Mike Wooldridge says of the sight that greeted them "Although we had all worked on famine stories before nothing had quite prepared us for what we found, the sheer scale of the famine was unbelievable, and the fact that people of all ages not just the young and old were starving was new to us". Michael Buerk added that "It was the numbers, some 85,000 in Mekele alone starving to death, and there was this feeling that apart from the few agencies working there no-one knew about this thing. The speed of the deterioration of the people was so rapid that it had overtaken everyone". Over the next three days this team of four filmed, wrote, and recorded some of the most powerful images seen, heard and read in forty years.

Immediately after the reports were broadcast they all returned to Northern Ethiopia. Mike Wooldridge stayed for eight weeks filing reports from the towns and camps of the affected region. Michael Buerk and Mohammed Amin teamed up again to work further on famine related stories.

A year after the Ethiopian crisis had stabilised Mike Wooldridge found himself covering the equally catastrophic Sudanese famine. Michael Buerk was based in Johannesburg covering Southern Africa for the BBC. Zack Njuguna, who was working for Visnews, went on to work for Mo's company Camerapix. Mohammed Amin was keeping up his well known punishing schedule, producing, directing, writing and filming. For Michael and Mo accolades arrived and they shared the World Hunger Media Award and the Royal Television Society Journalism Award amongst others.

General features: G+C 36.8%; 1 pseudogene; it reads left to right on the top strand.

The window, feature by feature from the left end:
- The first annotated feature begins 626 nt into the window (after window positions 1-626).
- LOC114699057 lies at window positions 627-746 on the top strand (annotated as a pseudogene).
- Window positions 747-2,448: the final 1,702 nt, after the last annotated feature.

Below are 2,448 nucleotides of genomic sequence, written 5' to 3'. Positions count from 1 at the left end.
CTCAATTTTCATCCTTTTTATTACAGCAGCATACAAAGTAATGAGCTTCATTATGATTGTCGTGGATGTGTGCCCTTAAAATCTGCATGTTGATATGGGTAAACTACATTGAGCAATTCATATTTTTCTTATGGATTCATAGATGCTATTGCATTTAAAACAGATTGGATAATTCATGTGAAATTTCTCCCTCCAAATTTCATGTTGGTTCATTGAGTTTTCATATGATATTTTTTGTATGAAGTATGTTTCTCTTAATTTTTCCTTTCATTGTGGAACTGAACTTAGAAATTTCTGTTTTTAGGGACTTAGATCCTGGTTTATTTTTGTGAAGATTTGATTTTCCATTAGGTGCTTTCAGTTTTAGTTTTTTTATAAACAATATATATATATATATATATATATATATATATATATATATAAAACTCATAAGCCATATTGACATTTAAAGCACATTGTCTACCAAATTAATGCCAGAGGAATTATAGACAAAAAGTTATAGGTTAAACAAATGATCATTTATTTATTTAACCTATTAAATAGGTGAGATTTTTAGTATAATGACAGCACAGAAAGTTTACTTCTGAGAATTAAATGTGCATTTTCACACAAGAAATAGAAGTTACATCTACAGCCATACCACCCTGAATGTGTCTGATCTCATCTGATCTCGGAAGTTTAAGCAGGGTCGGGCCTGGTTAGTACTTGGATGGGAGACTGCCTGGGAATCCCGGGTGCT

In 1991 Michael and Mo once again teamed up to cover the overthrow of the Marxist regime in Ethiopia. Whilst filming the fighting, a nearby arms dump exploded. The blast killed over one hundred people including Mo's soundman John Mathai. Mo lost his left arm. Against all the odds Mo continued to work as a cameraman by travelling to the USA to have a $60,000 bionic arm fitted. Later that year he was awarded the British MBE by Queen Elizabeth.

That same year Zack Njuguna, who had moved to Mombassa to work for Maridadi studios as a photographer, lost his life when he was beaten to death by thugs after covering a wedding in the city.

By now Mike Wooldridge had returned to Britain where he was working as the BBC religious correspondent. Michael Buerk worked for BBC news and presented '999', appropriately a television series focussing on true life rescue's. He also wrote a book to go with the series "a money making venture that made none !" he told us.

On 23 November 1996 Mohammed Amin was returning home from a business meeting in Addis Ababa when his Ethiopian airlines flight was hi-jacked. The disorganised terrorists forced the plane to crash land off the island of Grand Comore in the Indian Ocean. The plane broke up on the island's reef and Mo was among those who died. Michael Buerk said that their shared experiences in Africa and "his ironic loss being killed in a news story he wasn't even covering" has had a profound impact on him. Mohammed Amin is survived by his wife Dolly and son, Salim.

Currently Michael Buerk is based in London and is the anchor for the BBC's Nine O'clock news. Mike Wooldridge moved to New Delhi, India, in January of this year and is the BBC South Asia Correspondent. Mike says this of the events of thirteen years ago "I believe that the Ethiopian famine became a watershed not only for my own life but for the aid agencies and the media". He adds that "I would like to think that the media has improved from its earlier coverage, so that it can explain famines and people will understand that it is not simply about crop failures and drought".

Written and researched by Killian Forde

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What became of .... Field Exchange 2, August 1997. p22. www.ennonline.net/fex/2/what